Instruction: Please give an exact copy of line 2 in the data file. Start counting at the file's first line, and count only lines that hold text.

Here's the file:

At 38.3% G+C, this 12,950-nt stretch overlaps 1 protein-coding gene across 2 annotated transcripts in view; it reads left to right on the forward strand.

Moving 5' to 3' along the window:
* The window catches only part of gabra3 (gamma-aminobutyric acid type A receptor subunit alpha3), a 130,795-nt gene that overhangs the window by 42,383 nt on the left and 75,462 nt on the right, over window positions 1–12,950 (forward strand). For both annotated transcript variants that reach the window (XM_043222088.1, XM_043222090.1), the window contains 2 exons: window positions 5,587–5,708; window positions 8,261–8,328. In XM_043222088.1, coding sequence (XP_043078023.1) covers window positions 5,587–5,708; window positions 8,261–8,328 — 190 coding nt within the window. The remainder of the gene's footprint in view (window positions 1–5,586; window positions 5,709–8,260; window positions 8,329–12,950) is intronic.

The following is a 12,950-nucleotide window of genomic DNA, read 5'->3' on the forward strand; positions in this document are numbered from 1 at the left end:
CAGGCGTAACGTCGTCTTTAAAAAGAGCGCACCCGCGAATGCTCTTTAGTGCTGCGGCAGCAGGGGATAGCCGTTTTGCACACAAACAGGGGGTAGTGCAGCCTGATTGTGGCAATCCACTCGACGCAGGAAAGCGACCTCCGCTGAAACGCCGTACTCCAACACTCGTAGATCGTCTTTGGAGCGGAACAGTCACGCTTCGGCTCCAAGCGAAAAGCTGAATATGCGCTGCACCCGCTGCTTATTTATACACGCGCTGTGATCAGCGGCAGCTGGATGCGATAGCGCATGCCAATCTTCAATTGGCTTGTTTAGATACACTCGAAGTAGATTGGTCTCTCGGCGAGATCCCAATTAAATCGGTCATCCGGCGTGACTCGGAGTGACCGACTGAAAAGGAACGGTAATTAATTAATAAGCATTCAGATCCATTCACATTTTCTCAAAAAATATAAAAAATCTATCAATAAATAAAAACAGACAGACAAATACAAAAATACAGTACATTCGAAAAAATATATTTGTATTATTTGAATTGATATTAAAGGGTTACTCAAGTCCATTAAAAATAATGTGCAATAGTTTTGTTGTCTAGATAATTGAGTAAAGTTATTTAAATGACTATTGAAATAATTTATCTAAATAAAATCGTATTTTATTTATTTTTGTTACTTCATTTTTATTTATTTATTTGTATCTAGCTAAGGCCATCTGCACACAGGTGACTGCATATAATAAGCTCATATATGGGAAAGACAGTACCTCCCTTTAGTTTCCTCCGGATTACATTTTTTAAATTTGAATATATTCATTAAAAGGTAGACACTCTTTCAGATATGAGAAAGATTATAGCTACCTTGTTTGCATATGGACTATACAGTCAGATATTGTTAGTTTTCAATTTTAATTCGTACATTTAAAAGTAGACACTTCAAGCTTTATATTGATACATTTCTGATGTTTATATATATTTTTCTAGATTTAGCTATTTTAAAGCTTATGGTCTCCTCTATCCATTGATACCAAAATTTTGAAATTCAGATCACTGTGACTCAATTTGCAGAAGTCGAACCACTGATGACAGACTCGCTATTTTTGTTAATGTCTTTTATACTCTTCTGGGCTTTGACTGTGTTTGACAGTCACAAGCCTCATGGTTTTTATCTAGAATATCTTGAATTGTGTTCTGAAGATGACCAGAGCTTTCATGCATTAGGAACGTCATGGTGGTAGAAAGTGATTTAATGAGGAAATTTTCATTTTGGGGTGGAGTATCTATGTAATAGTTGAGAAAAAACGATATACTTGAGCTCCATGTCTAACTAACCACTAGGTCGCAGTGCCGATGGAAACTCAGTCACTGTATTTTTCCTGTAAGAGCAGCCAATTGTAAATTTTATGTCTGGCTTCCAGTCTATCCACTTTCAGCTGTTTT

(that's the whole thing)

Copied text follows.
Moving 5' to 3' along the window: